Today, I think about those stories. My own memories from the day, and the stories I’ve heard and absorbed over the years. I’ll wish, futily, of course, there is an election next year, that the people in charge of publicly representing us all will put aside their scheming and points-watching for just one day, and resist the temptation to use this day for partisan bickering that only perverts what happened and the loss that we suffered. I’ll wish, futily again, that people won’t use a national tragedy as a forum to air their own personal biases and prejudices against fellow Americans who experienced the same sadness and shock, but with an additional sense of fear that their own countrymen may turn against them because of the country their parents were born in, the color of their skin, the style of their hair, the religion they practice, the language they speak or the clothes that they wear.
For me, my best memories of 9/11, if it’s possible to even say such a thing, was a nation united by sadness and grief, but also a firm resolve that we would not allow those needless, senseless, tragic deaths to be in vain. The flags. The spontaneous singing. The determination. The strength. I just hope that the memories of those people, of that day, will not be twisted by those who forget that healing sense of unity and who instead see this day as an opportunity to further a particular agenda. Tomorrow – we can argue about war and politics and Attorneys General and WMDs and gay marriage and all the rest. Tomorrow – I can once again focus on the frivolity of my own life – work and boys and diets and beer and messy apartments and petty squabbles with friends and whether my dog needs a bath and how much money I’ll spend on a new pair of fall shoes. But Today – it’s not just an ordinary day. Today – I will mourn and remember. Today – I will try to be just a little bit nicer to the people around me, not knowing who may be having a much more difficult day than me. Today – I will be thankful to be here to have all of this frivolous crap to worry about. And Tomorrow – maybe I’ll take some of this with me and have a little more perspective on what is really important.
September 10, 2007
The headlines screamed out at me as soon as I sat down to work this morning. Moveon.org’s full page ad in the New York Times regarding General Petraus or General Betrya-us? Nope. Britney Spears completely bombed her performance at last night’s VMAs. First, she couldn’t lip synch. Worse, she was fat.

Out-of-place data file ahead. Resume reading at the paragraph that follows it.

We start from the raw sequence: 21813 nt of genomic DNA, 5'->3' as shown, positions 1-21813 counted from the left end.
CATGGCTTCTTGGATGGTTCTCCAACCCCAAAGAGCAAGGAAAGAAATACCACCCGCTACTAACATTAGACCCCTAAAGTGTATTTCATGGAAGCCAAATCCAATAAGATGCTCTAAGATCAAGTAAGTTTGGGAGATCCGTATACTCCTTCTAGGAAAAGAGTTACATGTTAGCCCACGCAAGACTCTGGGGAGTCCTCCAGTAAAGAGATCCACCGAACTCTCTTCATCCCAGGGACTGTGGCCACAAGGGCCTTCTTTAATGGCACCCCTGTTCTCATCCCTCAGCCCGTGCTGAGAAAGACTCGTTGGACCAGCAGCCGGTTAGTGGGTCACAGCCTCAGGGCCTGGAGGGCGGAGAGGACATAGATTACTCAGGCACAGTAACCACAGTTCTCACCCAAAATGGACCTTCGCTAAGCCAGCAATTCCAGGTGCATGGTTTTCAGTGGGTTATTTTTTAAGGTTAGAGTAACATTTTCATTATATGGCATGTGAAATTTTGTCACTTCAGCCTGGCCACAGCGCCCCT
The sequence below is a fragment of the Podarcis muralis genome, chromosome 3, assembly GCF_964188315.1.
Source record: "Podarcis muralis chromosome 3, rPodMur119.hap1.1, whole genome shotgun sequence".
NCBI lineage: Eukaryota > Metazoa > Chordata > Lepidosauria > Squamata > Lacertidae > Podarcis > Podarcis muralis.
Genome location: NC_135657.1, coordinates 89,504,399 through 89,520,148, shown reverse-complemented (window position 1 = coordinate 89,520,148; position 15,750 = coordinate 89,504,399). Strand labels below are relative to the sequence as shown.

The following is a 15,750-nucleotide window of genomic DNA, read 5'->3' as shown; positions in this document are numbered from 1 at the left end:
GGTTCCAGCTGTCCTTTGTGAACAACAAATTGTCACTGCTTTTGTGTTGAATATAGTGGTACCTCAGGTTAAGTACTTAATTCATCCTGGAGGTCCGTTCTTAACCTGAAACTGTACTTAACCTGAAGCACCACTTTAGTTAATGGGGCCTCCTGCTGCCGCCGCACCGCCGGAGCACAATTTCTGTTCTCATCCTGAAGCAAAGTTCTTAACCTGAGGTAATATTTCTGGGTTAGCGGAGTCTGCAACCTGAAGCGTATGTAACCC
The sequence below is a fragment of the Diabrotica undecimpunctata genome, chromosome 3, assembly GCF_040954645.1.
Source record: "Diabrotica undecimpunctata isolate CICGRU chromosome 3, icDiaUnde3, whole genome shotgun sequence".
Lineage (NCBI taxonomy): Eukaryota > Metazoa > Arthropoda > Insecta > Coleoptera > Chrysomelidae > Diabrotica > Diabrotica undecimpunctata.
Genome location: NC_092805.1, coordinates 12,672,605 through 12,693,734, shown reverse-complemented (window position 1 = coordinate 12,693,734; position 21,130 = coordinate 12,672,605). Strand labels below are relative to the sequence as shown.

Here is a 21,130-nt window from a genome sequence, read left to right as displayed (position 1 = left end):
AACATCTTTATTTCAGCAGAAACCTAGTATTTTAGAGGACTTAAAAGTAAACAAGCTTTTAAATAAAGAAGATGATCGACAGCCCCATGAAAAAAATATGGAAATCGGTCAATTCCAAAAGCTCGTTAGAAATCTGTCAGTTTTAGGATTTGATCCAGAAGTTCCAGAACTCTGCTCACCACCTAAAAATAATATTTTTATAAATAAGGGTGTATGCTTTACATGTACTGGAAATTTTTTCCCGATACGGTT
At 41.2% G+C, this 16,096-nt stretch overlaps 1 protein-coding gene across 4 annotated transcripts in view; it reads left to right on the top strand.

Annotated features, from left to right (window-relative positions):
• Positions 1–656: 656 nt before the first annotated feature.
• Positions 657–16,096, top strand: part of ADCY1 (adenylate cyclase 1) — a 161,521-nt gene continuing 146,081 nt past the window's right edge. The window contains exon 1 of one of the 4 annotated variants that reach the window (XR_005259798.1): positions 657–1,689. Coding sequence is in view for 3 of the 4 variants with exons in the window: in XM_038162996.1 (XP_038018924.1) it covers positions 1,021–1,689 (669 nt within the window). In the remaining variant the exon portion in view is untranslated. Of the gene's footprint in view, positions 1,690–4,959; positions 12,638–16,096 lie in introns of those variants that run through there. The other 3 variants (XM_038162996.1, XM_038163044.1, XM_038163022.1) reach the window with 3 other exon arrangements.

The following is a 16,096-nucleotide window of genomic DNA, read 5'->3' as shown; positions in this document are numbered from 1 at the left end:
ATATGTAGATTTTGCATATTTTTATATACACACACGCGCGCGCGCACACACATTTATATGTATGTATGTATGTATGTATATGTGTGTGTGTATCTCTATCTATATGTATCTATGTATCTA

Delighted as always to follow the Shakespearean decline of my generation’s pop princess, I click the link.
And since 9:30 a.m., I’ve been sucking in my tummy.
Granted, she wasn’t the Britney of yore, but to me, the descriptions did not match the image.
If society has dubbed her as fat just because she no longer has the teeny bopper six pack and instead has an abdomen that looks more like, I don’t know, someone who works out but isn’t starving herself and, oh by the way, has had two kids, then I seriously need to start reevaluating my own body image.
All I’m saying is that she looks better in that bikini than I would have. And better than most American woman, I’d guess.
I shouldn’t have had that chocolate cake for dessert 😦
September 7, 2007
Last night, my sister/roommate and I went out for drinks with one of our neighbors. Although we’ve lived here for more than a year, this is the first time either of us have socialized with him. Prior to this, the most meaningful conversation we had ever had with him immediately followed the discovery of a very politely worded note on our front door asking us to please try to get our dog to stop barking for hours on end at 3:00 a.m. because he has a job and stuff. I was horrified and immediately apologized, of course, and since then neighborly relations have resumed.
Following that humiliating discovery that I am “that” neighbor that everyone hates, my sister and I thought it prudent to ask him for drinks to make up for his lost sleep.
Which brings me to yesterday.
We went out to a local place and got down to the business of getting to know each other. After we had all finished beer #1, he had developed some sort of side to side head swaying motion that continued through most of beer #2. Finally, we asked him hat he was doing, and he explained that since the day we moved in, he had thought that we were some “boring choir girls” goodytwoshoes types and he couldn’t wait to tell his ex-roommate (who moved out a few months ago) what we were “really” like.
I guess that struck me for two reasons. Although I constantly form opinions and stories about people I don’t know or barely know, I forget about the possibility that people may be doing the same thing about me. I guess it’s natural for my neighbor and his roommate to speculate about two girls who move into their building, but I never really occurred to me that they would. I was also surprised about the image that we must portray to someone who knows nothing about me. There are a lot worse things than “choir girl,” I suppose, but, I mean, really? And his impression of us was clearly so strong, that he was still shaking his head in amazement and/or bewilderment when we got in the car, on the drive back home and as we walked back to our respective apartments.
So there you go. A relative party girl who comes across as a relative choir girl. Huh. If you ever wondered what kind of impression you give off, I sugget you take out a neighbor you’ve barely met and get him all liquored up and see what he says.
September 6, 2007
This past weekend I went camping in the beautiful Blue Ridge Mountains with a group of friends and strangers to celebrate the unofficial end of summer.
It was an absolutely perfect weekend. I don’t think I’ve ever seen the sky so blue, and certainly not for three straight days in a row. The nights were just cool enough to justify throwing on a hoody and snuggling up close to the fire, but not too cold to prevent anyone from playing cards or beer pong (aka Chandeliers, depending on where you may have matriculated).